No matter what type of sampler you use, there are several primary techniques in sampling: cutting a single shot sample (such as a vocal sample or a single drum sound), creating a repeating loop of melody or rhythm, and cutting and pitching a single sampled note or sound up or down at intervals to be used like a patch on a synthesizer.

The way your sampler allows you to accomplish these goals may differ from other samplers, and we will discuss those differences and similarities as well. Along the way we will also discuss the time/tempo/pitch problem, sound quality, what "artifacts" are, their causes and how to fix them, ethics issues in sampling, and discuss the importance of Source (where and how you get your samples).

A note to those curious about the promised Synthesis article: it will have to continue to wait; part of why I have moved on to Sampling is because I have seen the amount of subject matter we will need to cover, and I have not figured out how to logically order the information. Stay tuned however, I think the sampling articles will be a goldmine of information for those not familiar with it.

wizzo

Interview & Photos by Joe Hensen ~ Wizzo is a name quickly becoming known throughout Kansas City. Hailing out of Omaha, Nebraska, Wizzo has quickly become a Kansas City favorite. Being able to move a room is quickly becoming his specialty. I'm sure there a lot of people who want to know who Wizzo is, so I decided to ask him.

Are you originally from the Kansas City Area?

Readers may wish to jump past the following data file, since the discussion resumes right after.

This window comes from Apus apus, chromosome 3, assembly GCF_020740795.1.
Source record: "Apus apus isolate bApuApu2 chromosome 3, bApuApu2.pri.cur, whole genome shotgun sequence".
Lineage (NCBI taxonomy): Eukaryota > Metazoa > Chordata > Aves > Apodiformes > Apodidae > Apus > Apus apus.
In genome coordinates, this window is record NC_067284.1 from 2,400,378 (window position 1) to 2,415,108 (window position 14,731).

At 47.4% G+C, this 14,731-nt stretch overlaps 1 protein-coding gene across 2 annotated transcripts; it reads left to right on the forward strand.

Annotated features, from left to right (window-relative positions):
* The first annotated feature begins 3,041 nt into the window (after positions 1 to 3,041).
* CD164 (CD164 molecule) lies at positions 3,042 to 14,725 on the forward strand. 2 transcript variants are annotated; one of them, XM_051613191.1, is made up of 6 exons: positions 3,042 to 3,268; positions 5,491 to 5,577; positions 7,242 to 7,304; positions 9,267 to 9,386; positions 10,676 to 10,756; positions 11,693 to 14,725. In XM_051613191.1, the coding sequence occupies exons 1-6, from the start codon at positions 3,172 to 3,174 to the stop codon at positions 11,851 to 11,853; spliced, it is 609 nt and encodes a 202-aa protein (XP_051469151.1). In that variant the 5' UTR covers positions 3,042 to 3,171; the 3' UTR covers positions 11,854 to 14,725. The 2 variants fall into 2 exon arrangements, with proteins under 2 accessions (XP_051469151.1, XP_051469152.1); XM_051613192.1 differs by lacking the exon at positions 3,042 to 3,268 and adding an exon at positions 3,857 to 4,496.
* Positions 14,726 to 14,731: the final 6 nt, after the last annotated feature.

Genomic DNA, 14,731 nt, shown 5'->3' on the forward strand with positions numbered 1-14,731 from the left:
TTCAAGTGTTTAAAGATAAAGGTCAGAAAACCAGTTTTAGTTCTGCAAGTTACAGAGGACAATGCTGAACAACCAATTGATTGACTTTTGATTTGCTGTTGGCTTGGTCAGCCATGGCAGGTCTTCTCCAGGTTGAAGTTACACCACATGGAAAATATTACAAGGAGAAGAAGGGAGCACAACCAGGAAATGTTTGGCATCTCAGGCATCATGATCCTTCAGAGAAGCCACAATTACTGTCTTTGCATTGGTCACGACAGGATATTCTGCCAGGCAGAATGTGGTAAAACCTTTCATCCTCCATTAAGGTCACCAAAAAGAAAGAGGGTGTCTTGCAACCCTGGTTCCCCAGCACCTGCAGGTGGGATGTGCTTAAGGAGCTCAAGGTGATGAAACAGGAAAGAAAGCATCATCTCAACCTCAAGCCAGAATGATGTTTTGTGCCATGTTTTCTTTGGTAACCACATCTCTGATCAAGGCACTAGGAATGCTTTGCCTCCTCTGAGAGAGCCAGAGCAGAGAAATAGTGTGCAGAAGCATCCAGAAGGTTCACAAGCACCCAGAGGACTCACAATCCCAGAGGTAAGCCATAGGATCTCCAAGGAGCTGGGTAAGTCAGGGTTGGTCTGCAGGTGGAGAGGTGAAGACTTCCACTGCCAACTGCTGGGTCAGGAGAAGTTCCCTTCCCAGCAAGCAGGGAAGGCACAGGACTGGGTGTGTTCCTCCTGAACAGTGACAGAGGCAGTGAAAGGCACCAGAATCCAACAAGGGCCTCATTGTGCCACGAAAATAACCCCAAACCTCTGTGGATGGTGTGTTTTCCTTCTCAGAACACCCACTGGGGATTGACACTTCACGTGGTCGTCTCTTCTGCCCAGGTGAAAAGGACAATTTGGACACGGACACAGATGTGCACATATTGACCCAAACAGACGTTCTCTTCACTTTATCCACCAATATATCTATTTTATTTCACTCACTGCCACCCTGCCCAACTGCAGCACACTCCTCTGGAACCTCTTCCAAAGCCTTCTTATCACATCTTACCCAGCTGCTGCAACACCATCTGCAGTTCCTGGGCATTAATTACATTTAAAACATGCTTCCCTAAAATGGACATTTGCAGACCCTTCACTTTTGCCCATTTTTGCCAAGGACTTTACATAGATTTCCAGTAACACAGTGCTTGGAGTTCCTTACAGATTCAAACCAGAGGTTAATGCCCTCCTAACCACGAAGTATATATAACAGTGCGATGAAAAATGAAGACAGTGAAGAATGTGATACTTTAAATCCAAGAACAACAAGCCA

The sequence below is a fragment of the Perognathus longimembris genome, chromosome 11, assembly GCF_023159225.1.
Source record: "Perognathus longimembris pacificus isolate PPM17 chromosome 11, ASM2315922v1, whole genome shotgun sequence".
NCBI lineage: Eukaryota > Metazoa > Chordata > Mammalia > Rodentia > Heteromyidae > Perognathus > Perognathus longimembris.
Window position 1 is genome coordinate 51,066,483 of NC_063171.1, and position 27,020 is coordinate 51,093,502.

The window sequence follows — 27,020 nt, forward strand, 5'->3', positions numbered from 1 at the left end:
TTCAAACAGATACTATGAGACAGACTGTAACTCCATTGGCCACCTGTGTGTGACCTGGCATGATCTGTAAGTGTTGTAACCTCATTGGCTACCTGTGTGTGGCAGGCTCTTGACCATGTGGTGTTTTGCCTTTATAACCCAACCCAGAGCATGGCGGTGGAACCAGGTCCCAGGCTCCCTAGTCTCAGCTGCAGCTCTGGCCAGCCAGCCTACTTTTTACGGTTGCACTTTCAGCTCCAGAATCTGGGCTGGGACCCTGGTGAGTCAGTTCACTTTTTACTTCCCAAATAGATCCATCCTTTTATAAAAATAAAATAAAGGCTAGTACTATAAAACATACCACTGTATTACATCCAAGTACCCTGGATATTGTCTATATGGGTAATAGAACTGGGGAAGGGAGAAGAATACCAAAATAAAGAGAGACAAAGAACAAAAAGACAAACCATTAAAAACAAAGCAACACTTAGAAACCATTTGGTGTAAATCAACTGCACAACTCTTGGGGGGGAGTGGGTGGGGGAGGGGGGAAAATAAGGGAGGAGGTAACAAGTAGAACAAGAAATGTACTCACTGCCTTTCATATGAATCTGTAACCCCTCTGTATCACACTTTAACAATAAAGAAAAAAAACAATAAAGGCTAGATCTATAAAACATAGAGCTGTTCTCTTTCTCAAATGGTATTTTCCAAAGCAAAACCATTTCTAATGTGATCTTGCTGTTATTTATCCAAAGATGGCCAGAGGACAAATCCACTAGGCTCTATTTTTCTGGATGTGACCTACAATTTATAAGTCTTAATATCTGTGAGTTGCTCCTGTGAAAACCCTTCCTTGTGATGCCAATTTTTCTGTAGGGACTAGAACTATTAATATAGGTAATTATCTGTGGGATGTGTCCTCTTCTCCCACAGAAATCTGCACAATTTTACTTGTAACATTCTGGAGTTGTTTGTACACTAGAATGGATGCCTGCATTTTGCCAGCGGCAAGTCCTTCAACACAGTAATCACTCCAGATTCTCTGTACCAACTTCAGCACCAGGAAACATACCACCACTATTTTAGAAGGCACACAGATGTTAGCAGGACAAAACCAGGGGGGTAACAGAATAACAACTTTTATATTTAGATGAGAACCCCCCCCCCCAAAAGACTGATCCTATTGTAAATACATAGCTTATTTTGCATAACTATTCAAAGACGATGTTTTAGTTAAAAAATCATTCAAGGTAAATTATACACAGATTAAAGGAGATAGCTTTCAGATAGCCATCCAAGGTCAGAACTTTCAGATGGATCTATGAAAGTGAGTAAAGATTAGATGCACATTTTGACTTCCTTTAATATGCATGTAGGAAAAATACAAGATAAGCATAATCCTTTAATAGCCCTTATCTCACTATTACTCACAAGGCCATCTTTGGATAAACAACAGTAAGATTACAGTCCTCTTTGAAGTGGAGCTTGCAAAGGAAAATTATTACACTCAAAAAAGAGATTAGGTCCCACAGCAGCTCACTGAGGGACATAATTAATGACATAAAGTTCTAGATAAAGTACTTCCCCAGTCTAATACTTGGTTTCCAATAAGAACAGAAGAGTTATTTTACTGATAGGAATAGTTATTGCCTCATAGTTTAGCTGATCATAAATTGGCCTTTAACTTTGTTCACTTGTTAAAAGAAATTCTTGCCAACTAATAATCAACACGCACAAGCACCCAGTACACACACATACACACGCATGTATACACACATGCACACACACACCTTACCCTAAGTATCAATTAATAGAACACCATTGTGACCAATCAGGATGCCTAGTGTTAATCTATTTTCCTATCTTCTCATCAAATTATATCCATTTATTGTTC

No. I grew up in Atlantic, Iowa. It's a small town of about 9 or 10 thousand. Then I lived in Omaha for a couple years and then in KC for 9 nine months. I moved back to Omaha for 4 or so years and then in February,, I moved back to KC. I've been around.

Do you feel that you are thriving in Kansas City or do you think that you'll move on to different cities?

Right now, I'm honestly not sure. KC seems alright, but I feel that I need the hustle and bustle of a bigger city. Plus I would like some more diversity. Not just in music but in all around culture as well.

Wizzo's an unusual name. Where'd you get it?

Honestly, I don't have much of an idea. I got booked for a party in KC in 2001 and at that time I didn't have a DJ name yet. They needed something to put on the flyer so somehow I came up with that. I just wanted something original, simple, and something that people would remember. I wish I had a cool story for it. Maybe you and I should make one up or something, heh. I know that I was drinking and it just came to me.

You played an amazing set at Chaos Theory v2.0. I remember more than once when random party goers came up to me asking me who was spinning because he was amazing. How does that make you feel?

Wow! I didn't know that. Makes me feel good. I love reaching people through DJing.

You've been spinning records for little more than 3 years. In your opinion do you think the scene is changing and if yes for the better or worse?

I've been playing since '99 so actually about 5 years. I've really been at it for 3 though. I think the "scene" is constantly changing and it always will be. People change and the music constantly changes. If the music didn't change it would get boring. I love seeing things evolve all the time. However I have seen some things change for the worse. There are no longer huge parties every weekend. There isn't the support and love that I once saw. These changes occurred way before I started DJing in front of crowds though. At one time people were traveling to different cities and states just to support the "scene." It was definitely for the love of the music. Now a lot of people are jaded. There are too many cliques that hate on one another and too many dj's that do the same. I could go on about things like this forever. This is one question that I think really makes everyone ramble on and on. There is so much to say on the issue. On a different note; I have seen a lot of positive changes as well.